Collaboration and Accessibility in Health Information Services

Reflecting on HealthTech Week 2024, New Zealand


Ackama co-presented with Health New Zealand | Te Whatu Ora at the Te Tītoki Mataora Forum in Auckland during HealthTech Week 2024. We had the pleasure of sharing the work on the Accessible Health Information Project (AHIP) presented by Leo Goldie-Anderson from Te Whatu Ora and Mischa Saunders from Ackama.


Cartoon drawings of two people applying accessibility function to a webpage. Text on page stating Web accessibility: not just colour contrast and ARIA tags.


Accessible Health Information Project Proof of Concept

AHIP focuses on ensuring people can access health information when and where they need it, in the most valuable format for them. This proof of concept is part of the work to design and develop an Accessible Information Service for Health New Zealand Te Whatu Ora, translating and distributing health content in alternate formats for the disability community of Aotearoa/New Zealand.


Reflections on the Conference

The themes of collaboration and community involvement resonated strongly throughout the conference, especially on day 3. It’s crucial to engage communities upfront and throughout the research and project development process, rather than just consulting them at the end for user testing.In the panel discussions, we were inspired to hear from experts such as:

  • Professor Tahu Kukutai who emphasised the importance of working with Māori communities and securing buy-in from the “Marae council.” Researchers become Kaitiaki (guardians) of the data, bearing the responsibilities of guardianship.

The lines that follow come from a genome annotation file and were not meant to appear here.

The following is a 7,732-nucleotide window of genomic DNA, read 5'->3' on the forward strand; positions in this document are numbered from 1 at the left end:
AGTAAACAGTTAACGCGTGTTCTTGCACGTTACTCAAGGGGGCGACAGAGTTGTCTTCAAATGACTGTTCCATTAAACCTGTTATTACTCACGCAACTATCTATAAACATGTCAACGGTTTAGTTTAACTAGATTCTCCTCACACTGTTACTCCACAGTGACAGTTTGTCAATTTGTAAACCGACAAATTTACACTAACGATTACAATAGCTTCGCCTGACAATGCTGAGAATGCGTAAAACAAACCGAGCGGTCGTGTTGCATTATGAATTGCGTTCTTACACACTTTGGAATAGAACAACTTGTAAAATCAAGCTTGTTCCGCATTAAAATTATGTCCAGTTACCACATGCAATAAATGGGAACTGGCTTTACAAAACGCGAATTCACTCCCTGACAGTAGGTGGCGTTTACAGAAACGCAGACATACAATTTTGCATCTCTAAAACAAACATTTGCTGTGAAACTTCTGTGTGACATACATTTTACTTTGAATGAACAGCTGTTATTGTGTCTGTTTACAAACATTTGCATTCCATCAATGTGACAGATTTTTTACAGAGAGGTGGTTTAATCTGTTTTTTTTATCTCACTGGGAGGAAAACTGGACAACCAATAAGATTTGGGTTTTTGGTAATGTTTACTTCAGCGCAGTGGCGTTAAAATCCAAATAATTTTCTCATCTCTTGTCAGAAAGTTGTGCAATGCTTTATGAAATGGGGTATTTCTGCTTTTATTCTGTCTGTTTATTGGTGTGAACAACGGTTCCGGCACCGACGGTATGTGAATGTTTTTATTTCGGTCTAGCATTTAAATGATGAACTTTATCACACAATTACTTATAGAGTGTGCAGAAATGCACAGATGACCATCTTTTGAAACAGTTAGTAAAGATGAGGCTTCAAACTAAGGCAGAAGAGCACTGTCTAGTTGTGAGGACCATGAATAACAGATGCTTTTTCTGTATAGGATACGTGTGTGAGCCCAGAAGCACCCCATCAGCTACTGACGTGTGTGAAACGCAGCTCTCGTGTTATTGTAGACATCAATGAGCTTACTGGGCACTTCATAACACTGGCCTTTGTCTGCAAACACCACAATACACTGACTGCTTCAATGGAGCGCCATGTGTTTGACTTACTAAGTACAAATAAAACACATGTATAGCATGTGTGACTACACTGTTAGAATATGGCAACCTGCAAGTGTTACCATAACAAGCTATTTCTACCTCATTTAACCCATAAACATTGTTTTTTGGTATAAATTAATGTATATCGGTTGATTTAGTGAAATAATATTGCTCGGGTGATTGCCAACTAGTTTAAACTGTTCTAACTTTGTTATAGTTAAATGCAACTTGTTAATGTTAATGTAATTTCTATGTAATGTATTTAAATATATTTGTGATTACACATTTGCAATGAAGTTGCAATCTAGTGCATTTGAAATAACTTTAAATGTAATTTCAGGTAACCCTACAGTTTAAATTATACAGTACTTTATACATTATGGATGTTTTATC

• Dr. Fuafiva Fa’alau who highlighted the need to deeply understand and involve Pacific communities.
  • Dr. Jo Nunnerley who discussed the significance of establishing trusted relationships with people with brain injuries and involving them throughout the journey.
  • Dr. Grace Walker and Lucy Jessep, University of Canterbury who focused on verbal consent and engaging with Māori communities with diabetes, stressing the importance of understanding tikanga and ensuring a kaupapa that includes all team members. A big part of this is being culturally safe and bringing the right people to the communities who can be both culturally responsive and aware. Relationships aren’t built overnight.


Connecting to Our Project

For AHIP, we emphasised the necessity of a disability-centric approach. With 24% of Aotearoa having disabilities, this community spans all other communities. The AHIP puts disability needs first, advocating for a system that welcomes, celebrates, listens to, and treats disabled people equally.

We highlighted that web accessibility goes beyond colour contrast and ARIA tags. Accessible Health information needs to be first-class information, accessible in formats like NZSL videos, Easy Read, and Blind Formats.

Led by the Disability Strategy Team, with a disability community member as Product Owner and Project Sponsor, and involving representatives from various disability groups, the project serves as a model for disability-centric collaboration. We believe this approach should be standard practice in creating inclusive healthcare solutions.


Two cartoon people thinking of ideas sharing a table with the text A model for how to collaborate on a disability-centric project.


Why How We Build Software Matters

Understanding how disabled people will use the software is vital. Collaborative design means combining our tech expertise with their lived experience of disability. True collaboration goes beyond user testing; it’s about working together from the ground up.